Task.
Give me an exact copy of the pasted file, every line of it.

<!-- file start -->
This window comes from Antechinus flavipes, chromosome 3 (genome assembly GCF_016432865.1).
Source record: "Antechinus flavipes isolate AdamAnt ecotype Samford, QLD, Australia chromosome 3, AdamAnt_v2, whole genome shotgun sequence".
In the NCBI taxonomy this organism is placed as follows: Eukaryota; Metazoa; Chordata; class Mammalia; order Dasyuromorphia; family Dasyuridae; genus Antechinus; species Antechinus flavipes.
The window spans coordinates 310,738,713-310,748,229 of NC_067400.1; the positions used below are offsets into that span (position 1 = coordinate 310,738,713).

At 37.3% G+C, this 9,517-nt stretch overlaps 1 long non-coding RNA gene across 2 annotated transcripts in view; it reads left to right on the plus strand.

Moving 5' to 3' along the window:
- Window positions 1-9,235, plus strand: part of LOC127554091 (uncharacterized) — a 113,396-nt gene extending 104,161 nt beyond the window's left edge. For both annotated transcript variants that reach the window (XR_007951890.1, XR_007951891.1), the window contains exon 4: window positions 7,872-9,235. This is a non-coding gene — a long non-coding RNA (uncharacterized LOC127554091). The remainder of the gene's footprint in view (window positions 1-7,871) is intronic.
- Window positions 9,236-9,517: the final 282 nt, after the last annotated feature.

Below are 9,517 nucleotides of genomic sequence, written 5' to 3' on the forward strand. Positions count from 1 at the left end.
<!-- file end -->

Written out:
This window comes from Antechinus flavipes, chromosome 3 (genome assembly GCF_016432865.1).
Source record: "Antechinus flavipes isolate AdamAnt ecotype Samford, QLD, Australia chromosome 3, AdamAnt_v2, whole genome shotgun sequence".
In the NCBI taxonomy this organism is placed as follows: Eukaryota; Metazoa; Chordata; class Mammalia; order Dasyuromorphia; family Dasyuridae; genus Antechinus; species Antechinus flavipes.
The window spans coordinates 310,738,713-310,748,229 of NC_067400.1; the positions used below are offsets into that span (position 1 = coordinate 310,738,713).

At 37.3% G+C, this 9,517-nt stretch overlaps 1 long non-coding RNA gene across 2 annotated transcripts in view; it reads left to right on the plus strand.

Moving 5' to 3' along the window:
- Window positions 1-9,235, plus strand: part of LOC127554091 (uncharacterized) — a 113,396-nt gene extending 104,161 nt beyond the window's left edge. For both annotated transcript variants that reach the window (XR_007951890.1, XR_007951891.1), the window contains exon 4: window positions 7,872-9,235. This is a non-coding gene — a long non-coding RNA (uncharacterized LOC127554091). The remainder of the gene's footprint in view (window positions 1-7,871) is intronic.
- Window positions 9,236-9,517: the final 282 nt, after the last annotated feature.

Below are 9,517 nucleotides of genomic sequence, written 5' to 3' on the forward strand. Positions count from 1 at the left end.